no-tills corn into standing hairy vetch in late May or early June, waits
several more days, then flail-chops the vetch before corn emergence. This
method allows the vetch to produce maximum N and is late enough to allow
soil warming even with the vetch in place (230).
Also useful in killing hairy vetch on raised beds as used in vegetables and
cotton is the improved prototype of an undercutter that leaves severed
residue virtually undisturbed on the surface (70). The undercutter tool
includes a flat roller attachment, which, by itself, usually provides only
partial suppression unless used after flowering.
Herbicides used to kill hairy vetch include glyphosate (only somewhat
effective), paraquat, 2,4-D, dicamba and triazines including atrazine,
cyanazine and metribuzin. Vetch will die in three to 30 days (338),
depending on the material used and crop conditions.
Vetch incorporation. As a rule, to gauge the optimum hairy vetch kill date,
credit vetch with adding two to three pounds of N per acre per sunny day
after full spring growth begins. Usually, N contribution by early bloom
(10-25 percent) stage warrants killing the legume, rather than accepting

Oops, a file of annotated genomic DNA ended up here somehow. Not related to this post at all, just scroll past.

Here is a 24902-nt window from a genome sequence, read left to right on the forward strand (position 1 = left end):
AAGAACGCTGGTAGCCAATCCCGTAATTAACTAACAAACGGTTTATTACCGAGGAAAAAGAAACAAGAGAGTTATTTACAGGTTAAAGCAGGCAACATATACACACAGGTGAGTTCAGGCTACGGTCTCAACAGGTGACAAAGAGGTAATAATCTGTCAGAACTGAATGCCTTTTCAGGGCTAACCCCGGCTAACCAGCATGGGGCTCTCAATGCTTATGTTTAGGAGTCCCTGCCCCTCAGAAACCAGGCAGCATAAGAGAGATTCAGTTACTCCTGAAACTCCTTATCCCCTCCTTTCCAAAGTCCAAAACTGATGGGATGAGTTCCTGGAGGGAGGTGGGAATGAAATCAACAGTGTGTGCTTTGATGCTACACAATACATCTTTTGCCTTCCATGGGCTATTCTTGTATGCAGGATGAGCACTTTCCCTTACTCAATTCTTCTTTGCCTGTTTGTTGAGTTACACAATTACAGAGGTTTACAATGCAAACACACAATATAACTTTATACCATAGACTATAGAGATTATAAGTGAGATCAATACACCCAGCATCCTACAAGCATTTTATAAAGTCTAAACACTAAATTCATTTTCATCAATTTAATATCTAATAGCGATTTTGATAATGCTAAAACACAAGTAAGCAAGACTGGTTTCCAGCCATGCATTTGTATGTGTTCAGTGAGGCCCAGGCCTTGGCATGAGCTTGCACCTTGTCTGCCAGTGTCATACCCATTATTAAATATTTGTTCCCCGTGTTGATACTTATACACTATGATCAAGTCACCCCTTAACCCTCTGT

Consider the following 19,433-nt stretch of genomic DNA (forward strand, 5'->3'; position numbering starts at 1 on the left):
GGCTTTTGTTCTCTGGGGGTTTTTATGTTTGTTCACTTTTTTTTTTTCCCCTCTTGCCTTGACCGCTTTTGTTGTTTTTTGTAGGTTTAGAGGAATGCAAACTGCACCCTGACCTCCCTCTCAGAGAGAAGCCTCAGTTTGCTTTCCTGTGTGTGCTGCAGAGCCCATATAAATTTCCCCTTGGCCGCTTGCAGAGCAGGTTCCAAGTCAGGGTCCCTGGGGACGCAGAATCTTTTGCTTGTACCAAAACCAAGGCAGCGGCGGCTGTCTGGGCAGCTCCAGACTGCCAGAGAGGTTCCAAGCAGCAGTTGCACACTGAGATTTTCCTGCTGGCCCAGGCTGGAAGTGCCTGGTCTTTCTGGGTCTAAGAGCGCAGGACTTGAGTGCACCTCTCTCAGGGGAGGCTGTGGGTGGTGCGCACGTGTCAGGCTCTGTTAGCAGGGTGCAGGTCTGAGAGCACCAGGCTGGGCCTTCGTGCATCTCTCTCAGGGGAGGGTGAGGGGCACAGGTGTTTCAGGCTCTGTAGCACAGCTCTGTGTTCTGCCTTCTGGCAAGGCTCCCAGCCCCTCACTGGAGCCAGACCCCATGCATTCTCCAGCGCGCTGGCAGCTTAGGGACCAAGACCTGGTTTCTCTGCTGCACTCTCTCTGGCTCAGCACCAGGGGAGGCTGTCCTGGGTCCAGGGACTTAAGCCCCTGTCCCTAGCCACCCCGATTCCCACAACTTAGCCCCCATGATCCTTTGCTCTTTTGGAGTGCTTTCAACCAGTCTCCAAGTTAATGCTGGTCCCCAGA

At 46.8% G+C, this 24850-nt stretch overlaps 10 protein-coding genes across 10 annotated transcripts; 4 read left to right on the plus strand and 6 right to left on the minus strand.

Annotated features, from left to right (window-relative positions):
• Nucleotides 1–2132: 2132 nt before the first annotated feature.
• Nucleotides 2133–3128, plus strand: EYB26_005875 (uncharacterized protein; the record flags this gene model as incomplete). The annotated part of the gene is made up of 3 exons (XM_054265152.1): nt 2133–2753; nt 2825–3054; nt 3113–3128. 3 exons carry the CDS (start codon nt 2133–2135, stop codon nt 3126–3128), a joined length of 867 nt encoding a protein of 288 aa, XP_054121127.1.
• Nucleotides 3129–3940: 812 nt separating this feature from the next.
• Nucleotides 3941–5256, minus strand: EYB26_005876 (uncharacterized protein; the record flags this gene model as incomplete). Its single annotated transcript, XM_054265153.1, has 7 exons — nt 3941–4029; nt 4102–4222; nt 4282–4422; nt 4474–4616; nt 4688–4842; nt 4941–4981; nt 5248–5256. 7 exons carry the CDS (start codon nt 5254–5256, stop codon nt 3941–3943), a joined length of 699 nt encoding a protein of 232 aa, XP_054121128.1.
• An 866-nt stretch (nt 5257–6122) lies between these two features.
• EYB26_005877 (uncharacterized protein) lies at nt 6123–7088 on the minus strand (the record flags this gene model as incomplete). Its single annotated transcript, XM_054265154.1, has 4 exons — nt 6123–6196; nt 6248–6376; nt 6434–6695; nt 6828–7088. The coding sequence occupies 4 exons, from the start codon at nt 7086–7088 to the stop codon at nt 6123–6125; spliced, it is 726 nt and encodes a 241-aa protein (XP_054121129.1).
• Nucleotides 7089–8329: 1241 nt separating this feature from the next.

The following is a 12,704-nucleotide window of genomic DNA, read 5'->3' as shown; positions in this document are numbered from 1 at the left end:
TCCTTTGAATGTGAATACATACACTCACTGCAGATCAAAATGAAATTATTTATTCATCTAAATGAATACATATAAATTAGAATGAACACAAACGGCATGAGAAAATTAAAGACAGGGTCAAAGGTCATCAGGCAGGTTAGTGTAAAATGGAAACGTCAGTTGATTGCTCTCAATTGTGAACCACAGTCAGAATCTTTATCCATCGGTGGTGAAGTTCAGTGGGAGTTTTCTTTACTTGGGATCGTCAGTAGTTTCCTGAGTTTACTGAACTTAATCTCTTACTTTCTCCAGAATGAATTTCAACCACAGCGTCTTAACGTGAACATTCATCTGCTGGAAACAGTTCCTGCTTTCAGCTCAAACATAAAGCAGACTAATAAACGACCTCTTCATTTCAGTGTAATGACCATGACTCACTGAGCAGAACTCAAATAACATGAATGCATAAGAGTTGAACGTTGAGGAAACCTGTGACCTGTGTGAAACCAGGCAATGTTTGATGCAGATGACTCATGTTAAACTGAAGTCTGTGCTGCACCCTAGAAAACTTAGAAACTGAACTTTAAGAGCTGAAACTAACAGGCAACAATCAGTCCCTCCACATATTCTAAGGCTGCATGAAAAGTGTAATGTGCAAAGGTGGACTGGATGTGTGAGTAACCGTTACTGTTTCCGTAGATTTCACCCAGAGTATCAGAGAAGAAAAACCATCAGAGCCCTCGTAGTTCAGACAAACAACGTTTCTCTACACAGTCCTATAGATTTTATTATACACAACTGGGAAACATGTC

yield loss due to late planting to get marginally more N at seed set or
natural dry down after seed set.
Cutting hairy vetch close to the ground at full bloom stage usually will
kill it. However, waiting this long means it will have maximum top growth,
and the tangled mass of mature vetch can overwhelm many smaller mowers or
disks. Flail mowing before tillage helps, but that is a time- and
horsepower-intensive process. Sickle-bar mowers should only be used when the
vetch is well supported by a cereal companion crop and the material is dry
Heavy disk harrows, rotovators and power spaders can incorporate heavy,
unmowed vetch stands. A moldboard plow can turn under large amounts of mowed
vetch. Chisel plows and lighter disks can handle vetch killed earlier with
End of excerpt from Managing Cover Crops Profitably, 2nd Edition, chapter on
Andy Clark, Ph.D.
c/o AFSIC, Room 304
National Agricultural Library
10301 Baltimore Ave.
Beltsville, MD 20705-2351